Saurischia (// saw-RIS-kee-ə, meaning "reptile-hipped" from the Greek sauros (σαῦρος) meaning 'lizard' and ischion (ἴσχιον) meaning 'hip joint') is one of the two basic divisions of dinosaurs (the other being Ornithischia). In 1888, Harry Seeley classified dinosaurs into two orders, based on their hip structure, though today most paleontologists classify Saurischia as an unranked clade rather than an order.
|Herrerasaurus (large), Eoraptor (small), and Plateosaurus (skull), three early saurischians|
All carnivorous dinosaurs (certain types of theropods) are traditionally classified as saurischians, as are all of the birds and one of the two primary lineages of herbivorous dinosaurs, the sauropodomorphs. At the end of the Cretaceous Period, all saurischians except the birds became extinct in the course of the Cretaceous–Paleogene extinction event. Birds, as direct descendants of one group of theropod dinosaurs, are a sub-clade of saurischian dinosaurs in phylogenetic classification.
Saurischian dinosaurs are traditionally distinguished from ornithischian dinosaurs by their three-pronged pelvic structure, with the pubis pointed forward. The ornithischians' pelvis is arranged with the pubis rotated backward, parallel with the ischium, often also with a forward-pointing process, giving a four-pronged structure. The saurischian hip structure led Seeley to name them "lizard-hipped" dinosaurs, because they retained the ancestral hip anatomy also found in modern lizards and other reptiles. He named ornithischians "bird-hipped" dinosaurs because their hip arrangement was superficially similar to that of birds, though he did not propose any specific relationship between ornithischians and birds. However, in the view which has long been held, this "bird-hipped" arrangement evolved several times independently in dinosaurs, first in the ornithischians, then in the lineage of saurischians including birds (Avialae), and lastly in the therizinosaurians. This would then be an example of convergent evolution, avialans, therizinosaurians, and ornithischian dinosaurs all developed a similar hip anatomy independently of each other, possibly as an adaptation to their herbivorous or omnivorous diets.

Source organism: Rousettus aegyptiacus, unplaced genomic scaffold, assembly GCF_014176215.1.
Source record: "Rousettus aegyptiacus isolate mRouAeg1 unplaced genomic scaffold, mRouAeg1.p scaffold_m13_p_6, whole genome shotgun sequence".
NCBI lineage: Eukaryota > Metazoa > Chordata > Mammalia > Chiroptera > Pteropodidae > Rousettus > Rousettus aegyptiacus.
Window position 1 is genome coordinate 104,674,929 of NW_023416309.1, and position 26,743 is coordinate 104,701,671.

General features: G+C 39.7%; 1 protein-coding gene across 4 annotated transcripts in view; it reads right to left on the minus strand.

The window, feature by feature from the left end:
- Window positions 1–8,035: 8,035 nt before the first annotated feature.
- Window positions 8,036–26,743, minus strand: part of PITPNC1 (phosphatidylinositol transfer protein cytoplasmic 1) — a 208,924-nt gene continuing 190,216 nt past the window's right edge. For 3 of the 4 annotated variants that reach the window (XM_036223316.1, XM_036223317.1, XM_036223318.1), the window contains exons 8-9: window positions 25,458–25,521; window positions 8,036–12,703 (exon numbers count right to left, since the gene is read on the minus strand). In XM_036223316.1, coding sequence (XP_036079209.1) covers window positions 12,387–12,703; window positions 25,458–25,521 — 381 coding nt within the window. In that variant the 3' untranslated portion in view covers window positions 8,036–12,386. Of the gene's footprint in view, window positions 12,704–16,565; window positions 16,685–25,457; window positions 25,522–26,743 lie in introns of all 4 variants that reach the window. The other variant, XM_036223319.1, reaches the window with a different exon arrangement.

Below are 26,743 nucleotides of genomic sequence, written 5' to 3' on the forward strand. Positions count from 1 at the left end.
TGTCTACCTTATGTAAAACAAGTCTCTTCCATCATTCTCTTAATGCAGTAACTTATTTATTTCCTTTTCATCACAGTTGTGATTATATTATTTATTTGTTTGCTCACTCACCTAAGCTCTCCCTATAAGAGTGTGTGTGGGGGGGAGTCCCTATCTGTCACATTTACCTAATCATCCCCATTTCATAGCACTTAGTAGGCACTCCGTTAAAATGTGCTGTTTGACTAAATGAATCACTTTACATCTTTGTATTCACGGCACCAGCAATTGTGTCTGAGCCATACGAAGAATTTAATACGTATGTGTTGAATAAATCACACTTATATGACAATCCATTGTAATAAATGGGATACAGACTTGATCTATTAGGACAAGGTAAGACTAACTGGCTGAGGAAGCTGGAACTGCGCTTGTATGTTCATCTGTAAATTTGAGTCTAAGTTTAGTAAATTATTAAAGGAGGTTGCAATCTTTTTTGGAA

Tyrannosaurus pelvis (showing saurischian structure – left side)
Ornithischian pelvis structure (left side)
Edmontosaurus pelvis (showing ornithischian structure – left side)
In his paper naming the two groups, Seeley reviewed previous classification schemes put forth by other paleontologists to divide up the traditional order Dinosauria. He preferred one that had been put forward by Othniel Charles Marsh in 1878, which divided dinosaurs into four orders: Sauropoda, Theropoda, Ornithopoda, and Stegosauria (these names are still used today in much the same way to refer to suborders or clades within Saurischia and Ornithischia).
Seeley, however, wanted to formulate a classification that would take into account a single primary difference between major dinosaurian groups based on a characteristic that also differentiated them from other reptiles. He found this in the configuration of the hip bones, and found that all four of Marsh's orders could be divided neatly into two major groups based on this feature. He placed the Stegosauria and Ornithopoda in the Ornithischia, and the Theropoda and Sauropoda in the Saurischia. Furthermore, Seeley used this major difference in the hip bones, along with many other noted differences between the two groups, to argue that "dinosaurs" were not a natural grouping at all, but rather two distinct orders that had arisen independently from more primitive archosaurs. This concept that "dinosaur" was an outdated term for two distinct orders lasted many decades in the scientific and popular literature, and it was not until the 1960s that scientists began to again consider the possibility that saurischians and ornithischians were more closely related to each other than they were to other archosaurs.